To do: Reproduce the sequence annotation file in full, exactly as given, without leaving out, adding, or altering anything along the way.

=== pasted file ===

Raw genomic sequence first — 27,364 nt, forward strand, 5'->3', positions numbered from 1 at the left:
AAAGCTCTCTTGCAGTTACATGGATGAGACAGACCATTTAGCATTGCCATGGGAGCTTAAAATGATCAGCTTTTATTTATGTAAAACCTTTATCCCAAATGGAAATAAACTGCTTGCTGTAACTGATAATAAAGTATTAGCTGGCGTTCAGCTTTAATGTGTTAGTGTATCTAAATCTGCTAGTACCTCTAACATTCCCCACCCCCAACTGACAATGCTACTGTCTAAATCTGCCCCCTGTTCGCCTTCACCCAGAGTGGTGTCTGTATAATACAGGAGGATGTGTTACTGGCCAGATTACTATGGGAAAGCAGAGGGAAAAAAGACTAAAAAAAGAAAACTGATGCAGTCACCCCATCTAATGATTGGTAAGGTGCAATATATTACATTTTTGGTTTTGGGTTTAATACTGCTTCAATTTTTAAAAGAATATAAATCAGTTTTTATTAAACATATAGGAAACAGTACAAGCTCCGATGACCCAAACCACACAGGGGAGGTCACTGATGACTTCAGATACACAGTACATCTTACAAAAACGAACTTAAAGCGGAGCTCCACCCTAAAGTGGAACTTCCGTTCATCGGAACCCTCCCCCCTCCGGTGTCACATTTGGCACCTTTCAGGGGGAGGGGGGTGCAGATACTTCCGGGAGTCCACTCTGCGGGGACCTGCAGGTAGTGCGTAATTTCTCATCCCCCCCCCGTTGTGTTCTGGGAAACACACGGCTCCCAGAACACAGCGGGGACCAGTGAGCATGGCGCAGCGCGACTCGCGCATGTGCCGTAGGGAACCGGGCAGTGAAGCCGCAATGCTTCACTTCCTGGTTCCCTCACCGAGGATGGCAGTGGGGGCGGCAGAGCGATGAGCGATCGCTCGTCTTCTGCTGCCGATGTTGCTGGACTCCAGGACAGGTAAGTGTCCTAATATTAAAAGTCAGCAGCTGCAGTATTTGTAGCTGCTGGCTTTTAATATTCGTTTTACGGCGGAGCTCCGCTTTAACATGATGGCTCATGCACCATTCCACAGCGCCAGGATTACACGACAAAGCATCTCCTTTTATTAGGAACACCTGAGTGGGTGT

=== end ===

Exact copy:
Raw genomic sequence first — 27,364 nt, forward strand, 5'->3', positions numbered from 1 at the left:
AAAGCTCTCTTGCAGTTACATGGATGAGACAGACCATTTAGCATTGCCATGGGAGCTTAAAATGATCAGCTTTTATTTATGTAAAACCTTTATCCCAAATGGAAATAAACTGCTTGCTGTAACTGATAATAAAGTATTAGCTGGCGTTCAGCTTTAATGTGTTAGTGTATCTAAATCTGCTAGTACCTCTAACATTCCCCACCCCCAACTGACAATGCTACTGTCTAAATCTGCCCCCTGTTCGCCTTCACCCAGAGTGGTGTCTGTATAATACAGGAGGATGTGTTACTGGCCAGATTACTATGGGAAAGCAGAGGGAAAAAAGACTAAAAAAAGAAAACTGATGCAGTCACCCCATCTAATGATTGGTAAGGTGCAATATATTACATTTTTGGTTTTGGGTTTAATACTGCTTCAATTTTTAAAAGAATATAAATCAGTTTTTATTAAACATATAGGAAACAGTACAAGCTCCGATGACCCAAACCACACAGGGGAGGTCACTGATGACTTCAGATACACAGTACATCTTACAAAAACGAACTTAAAGCGGAGCTCCACCCTAAAGTGGAACTTCCGTTCATCGGAACCCTCCCCCCTCCGGTGTCACATTTGGCACCTTTCAGGGGGAGGGGGGTGCAGATACTTCCGGGAGTCCACTCTGCGGGGACCTGCAGGTAGTGCGTAATTTCTCATCCCCCCCCCGTTGTGTTCTGGGAAACACACGGCTCCCAGAACACAGCGGGGACCAGTGAGCATGGCGCAGCGCGACTCGCGCATGTGCCGTAGGGAACCGGGCAGTGAAGCCGCAATGCTTCACTTCCTGGTTCCCTCACCGAGGATGGCAGTGGGGGCGGCAGAGCGATGAGCGATCGCTCGTCTTCTGCTGCCGATGTTGCTGGACTCCAGGACAGGTAAGTGTCCTAATATTAAAAGTCAGCAGCTGCAGTATTTGTAGCTGCTGGCTTTTAATATTCGTTTTACGGCGGAGCTCCGCTTTAACATGATGGCTCATGCACCATTCCACAGCGCCAGGATTACACGACAAAGCATCTCCTTTTATTAGGAACACCTGAGTGGGTGT